Amateur Naturalist: Beauty of autumn sunlight creates new energy

Posted Oct. 22, 2011, at 12:54 p.m.
A sumac in Unity.
Dana Wilde
A sumac in Unity.
A maple against the sky.
Dana Wilde
A maple against the sky.
Maple leaves.
Dana Wilde
Maple leaves.
A maple in Bangor.
Dana Wilde
A maple in Bangor.
A September field in Troy.
Dana Wilde
A September field in Troy.
October oak in Troy.
October oak in Troy.
The Zanesville Woods in Unity.
Dana Wilde
The Zanesville Woods in Unity.
October grass in Unity.
Dana Wilde
October grass in Unity.
An October field in Troy.
Dana Wilde
An October field in Troy.
Oak and birch in Troy.
Dana Wilde
Oak and birch in Troy.
Milkweed in Troy.
Dana Wilde
Milkweed in Troy.
Milkweed in Troy.
Dana Wilde
Milkweed in Troy.
A maple in Troy.
Dana Wilde
A maple in Troy.
Lakeside in Unity.
Dana Wilde
Lakeside in Unity.
Lake grass in Unity.
Dana Wilde
Lake grass in Unity.
Horseweed in Unity.
Dana Wilde
Horseweed in Unity.
Horseweed in Unity.
Dana Wilde
Horseweed in Unity.
Fall grass in Unity.
Dana Wilde
Fall grass in Unity.
Rough-stemmed goldenrod in Unity Park.
Dana Wilde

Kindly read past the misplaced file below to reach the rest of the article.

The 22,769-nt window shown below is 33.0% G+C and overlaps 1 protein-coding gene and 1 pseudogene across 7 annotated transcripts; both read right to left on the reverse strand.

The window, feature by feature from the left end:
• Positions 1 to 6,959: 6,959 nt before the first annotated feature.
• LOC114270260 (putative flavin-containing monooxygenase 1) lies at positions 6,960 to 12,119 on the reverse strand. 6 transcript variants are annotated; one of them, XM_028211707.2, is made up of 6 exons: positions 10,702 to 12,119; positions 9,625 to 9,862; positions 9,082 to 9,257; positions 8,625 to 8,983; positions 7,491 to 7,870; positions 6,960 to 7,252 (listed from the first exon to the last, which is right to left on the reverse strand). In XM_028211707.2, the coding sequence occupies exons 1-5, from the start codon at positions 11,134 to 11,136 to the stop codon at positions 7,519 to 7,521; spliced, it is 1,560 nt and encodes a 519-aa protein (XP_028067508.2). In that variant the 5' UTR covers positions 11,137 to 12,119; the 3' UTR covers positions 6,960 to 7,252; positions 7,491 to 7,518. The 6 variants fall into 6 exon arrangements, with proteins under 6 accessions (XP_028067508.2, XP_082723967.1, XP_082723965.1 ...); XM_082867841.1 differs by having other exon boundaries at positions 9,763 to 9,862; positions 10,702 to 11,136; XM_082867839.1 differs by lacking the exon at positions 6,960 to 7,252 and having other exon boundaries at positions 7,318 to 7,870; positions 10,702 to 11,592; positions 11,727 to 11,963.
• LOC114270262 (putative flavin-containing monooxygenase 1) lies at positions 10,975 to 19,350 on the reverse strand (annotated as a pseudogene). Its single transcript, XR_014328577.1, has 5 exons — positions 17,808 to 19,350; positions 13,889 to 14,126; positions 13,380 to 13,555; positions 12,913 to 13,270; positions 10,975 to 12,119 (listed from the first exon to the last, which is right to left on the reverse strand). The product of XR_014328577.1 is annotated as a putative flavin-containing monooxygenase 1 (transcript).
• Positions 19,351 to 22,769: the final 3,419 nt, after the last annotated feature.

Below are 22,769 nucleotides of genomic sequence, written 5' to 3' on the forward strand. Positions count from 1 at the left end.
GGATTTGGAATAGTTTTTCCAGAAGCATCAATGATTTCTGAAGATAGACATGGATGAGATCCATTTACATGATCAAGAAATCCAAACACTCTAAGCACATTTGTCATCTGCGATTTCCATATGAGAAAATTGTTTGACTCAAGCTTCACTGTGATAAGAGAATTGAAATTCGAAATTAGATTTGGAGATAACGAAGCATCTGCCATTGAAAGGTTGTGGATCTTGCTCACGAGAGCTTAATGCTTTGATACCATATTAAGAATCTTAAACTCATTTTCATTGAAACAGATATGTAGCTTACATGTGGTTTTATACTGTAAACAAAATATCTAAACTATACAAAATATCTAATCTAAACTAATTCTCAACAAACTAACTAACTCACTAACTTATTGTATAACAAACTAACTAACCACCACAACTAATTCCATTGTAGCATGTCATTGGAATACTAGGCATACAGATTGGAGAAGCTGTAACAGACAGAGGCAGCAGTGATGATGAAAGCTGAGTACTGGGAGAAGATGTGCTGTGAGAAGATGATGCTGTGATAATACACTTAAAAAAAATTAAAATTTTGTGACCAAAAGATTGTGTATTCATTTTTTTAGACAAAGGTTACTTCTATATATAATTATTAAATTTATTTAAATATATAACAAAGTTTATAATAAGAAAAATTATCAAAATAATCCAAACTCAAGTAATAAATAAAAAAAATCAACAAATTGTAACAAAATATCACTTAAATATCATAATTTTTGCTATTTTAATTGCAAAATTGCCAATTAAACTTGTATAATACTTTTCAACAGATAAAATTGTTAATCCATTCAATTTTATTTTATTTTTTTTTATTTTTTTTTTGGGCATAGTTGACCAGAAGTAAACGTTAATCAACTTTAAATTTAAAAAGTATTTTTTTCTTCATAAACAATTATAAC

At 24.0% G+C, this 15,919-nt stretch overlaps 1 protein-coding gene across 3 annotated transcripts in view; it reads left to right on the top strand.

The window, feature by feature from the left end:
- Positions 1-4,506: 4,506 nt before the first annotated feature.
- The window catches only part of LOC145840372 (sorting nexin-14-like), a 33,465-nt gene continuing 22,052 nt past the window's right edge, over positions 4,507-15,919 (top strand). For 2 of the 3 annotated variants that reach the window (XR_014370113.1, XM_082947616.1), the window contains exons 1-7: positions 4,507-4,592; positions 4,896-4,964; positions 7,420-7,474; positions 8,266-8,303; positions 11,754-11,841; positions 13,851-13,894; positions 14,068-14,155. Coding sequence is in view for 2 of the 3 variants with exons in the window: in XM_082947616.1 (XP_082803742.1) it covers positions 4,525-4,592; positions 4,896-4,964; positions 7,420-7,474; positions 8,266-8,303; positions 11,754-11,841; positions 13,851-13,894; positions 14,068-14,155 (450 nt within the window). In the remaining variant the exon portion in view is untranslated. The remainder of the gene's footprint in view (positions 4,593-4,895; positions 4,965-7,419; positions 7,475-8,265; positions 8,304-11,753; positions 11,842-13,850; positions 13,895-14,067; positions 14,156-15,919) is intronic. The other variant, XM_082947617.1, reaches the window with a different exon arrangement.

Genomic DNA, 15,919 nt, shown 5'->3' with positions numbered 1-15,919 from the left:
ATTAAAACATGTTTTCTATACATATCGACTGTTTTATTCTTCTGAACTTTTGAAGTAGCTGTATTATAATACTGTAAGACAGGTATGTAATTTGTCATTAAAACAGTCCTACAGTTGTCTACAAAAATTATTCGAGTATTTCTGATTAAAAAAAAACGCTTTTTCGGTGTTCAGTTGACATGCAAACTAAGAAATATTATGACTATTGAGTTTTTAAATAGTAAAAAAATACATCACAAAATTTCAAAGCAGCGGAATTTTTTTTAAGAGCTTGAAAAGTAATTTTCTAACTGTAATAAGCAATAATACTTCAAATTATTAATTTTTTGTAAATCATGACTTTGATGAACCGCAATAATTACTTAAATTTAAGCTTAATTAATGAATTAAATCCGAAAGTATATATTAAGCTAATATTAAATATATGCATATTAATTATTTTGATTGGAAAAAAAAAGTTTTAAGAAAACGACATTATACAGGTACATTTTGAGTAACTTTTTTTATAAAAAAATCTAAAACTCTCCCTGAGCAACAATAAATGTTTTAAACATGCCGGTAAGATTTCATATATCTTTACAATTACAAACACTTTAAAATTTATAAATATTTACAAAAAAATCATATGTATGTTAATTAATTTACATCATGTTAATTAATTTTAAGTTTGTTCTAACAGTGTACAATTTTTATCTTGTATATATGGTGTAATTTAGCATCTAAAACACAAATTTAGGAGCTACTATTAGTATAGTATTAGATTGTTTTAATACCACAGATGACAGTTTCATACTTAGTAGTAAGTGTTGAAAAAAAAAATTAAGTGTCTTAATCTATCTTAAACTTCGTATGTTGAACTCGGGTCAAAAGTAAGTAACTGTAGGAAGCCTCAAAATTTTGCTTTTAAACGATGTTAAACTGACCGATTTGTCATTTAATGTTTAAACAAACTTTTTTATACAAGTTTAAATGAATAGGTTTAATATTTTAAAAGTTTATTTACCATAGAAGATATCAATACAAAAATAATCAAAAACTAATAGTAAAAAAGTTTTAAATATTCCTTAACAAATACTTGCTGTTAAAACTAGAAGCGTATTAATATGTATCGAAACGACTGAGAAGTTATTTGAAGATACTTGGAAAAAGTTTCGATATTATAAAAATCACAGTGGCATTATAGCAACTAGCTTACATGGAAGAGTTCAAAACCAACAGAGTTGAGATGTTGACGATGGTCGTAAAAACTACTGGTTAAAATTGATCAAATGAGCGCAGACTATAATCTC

Rough-stemmed goldenrod in Unity Park.
Rough-leaved goldenrod in Troy.
Dana Wilde
Rough-leaved goldenrod in Troy.
Rough-leaved goldenrod in Troy.
Dana Wilde
Rough-leaved goldenrod in Troy.
Goldenrod.
Dana Wilde
Goldenrod.
Burdock in Unity.
Dana Wilde
Burdock in Unity.
Burdock in Unity.
Dana Wilde
Burdock in Unity.

Botanoluminescence.

From mid-September to mid-October hereabouts, sunlight slants in through birches, oaks and pines at angles unseen in any other time of year. In late afternoon the scarlet sumac and goldenrod skeletons and even stands of horseweed radiate energy that practically sets the day on fire. The angle of the sunlight is prying something loose. The dry brown stalks and inflorescences of grass are illuminated as if from inside.

It takes superhuman patience to keep a scientific eye.

The maples, Thoreau observed, are “the most beautiful of all tangible things.” Their red leaves, and the copper beech leaves, purple grasses and burst milkweed pods become prisms of things unseen, directing otherwise invisible glints of divinity onto your retina and transforming them there, right in the same angle where the sea and sun vanish into each other. In the crystal clear autumn sunlight, the intangible is as near to tangible as it can get and not kill you.

Dana Wilde’s collection of Amateur Naturalist and other writings, “The Other End of the Driveway,” is available electronically and in paperback fromBooklocker.com.

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